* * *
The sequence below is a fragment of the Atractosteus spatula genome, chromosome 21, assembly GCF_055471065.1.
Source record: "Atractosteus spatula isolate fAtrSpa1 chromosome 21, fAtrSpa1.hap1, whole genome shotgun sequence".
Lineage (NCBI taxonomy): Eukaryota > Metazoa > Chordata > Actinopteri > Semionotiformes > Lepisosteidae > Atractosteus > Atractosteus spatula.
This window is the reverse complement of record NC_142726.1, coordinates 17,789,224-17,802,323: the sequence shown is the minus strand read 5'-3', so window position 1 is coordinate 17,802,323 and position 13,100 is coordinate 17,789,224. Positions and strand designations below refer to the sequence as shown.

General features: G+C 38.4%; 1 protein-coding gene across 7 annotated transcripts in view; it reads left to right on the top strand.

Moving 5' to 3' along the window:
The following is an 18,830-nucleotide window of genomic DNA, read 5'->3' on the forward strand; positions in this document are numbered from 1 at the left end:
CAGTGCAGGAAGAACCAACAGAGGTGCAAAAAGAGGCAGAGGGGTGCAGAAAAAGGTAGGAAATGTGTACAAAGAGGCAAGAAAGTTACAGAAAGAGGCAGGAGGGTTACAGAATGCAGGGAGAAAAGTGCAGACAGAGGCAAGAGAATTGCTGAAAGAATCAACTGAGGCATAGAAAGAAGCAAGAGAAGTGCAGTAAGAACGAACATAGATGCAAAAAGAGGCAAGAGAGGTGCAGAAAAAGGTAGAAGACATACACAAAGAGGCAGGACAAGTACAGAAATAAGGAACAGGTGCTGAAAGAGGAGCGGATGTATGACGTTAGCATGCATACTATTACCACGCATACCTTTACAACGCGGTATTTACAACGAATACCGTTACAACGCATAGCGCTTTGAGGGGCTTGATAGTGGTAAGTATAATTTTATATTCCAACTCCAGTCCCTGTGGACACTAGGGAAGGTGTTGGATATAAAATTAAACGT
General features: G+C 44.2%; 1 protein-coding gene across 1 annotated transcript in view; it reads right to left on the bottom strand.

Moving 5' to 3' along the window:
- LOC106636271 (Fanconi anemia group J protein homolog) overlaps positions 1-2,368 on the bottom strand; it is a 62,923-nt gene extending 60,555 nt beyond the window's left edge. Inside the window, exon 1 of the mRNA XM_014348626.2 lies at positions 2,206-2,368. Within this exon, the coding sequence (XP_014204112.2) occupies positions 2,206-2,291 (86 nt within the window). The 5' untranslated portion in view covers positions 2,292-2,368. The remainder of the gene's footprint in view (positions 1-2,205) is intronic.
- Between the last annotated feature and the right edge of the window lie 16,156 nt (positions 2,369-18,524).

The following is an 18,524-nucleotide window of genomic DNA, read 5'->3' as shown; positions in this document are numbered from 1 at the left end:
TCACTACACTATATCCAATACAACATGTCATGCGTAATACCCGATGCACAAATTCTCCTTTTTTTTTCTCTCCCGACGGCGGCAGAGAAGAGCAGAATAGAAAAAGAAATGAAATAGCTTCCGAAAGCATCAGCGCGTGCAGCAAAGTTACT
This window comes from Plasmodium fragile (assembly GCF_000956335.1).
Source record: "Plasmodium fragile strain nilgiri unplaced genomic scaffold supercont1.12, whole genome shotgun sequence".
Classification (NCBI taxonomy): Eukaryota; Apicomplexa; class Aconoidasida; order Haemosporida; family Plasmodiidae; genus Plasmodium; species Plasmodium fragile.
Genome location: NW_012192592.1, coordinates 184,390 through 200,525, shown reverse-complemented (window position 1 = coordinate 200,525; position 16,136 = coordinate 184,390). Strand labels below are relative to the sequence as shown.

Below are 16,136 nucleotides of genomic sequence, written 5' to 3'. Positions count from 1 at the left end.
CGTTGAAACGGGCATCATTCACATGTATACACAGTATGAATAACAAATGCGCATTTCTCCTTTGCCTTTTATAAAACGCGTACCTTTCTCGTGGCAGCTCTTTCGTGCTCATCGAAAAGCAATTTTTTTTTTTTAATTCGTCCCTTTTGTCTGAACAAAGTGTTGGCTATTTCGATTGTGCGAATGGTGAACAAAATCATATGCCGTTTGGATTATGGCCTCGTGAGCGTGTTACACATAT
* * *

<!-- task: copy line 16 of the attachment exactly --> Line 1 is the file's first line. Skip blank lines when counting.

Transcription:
Source record: "Plasmodium fragile strain nilgiri unplaced genomic scaffold supercont1.12, whole genome shotgun sequence".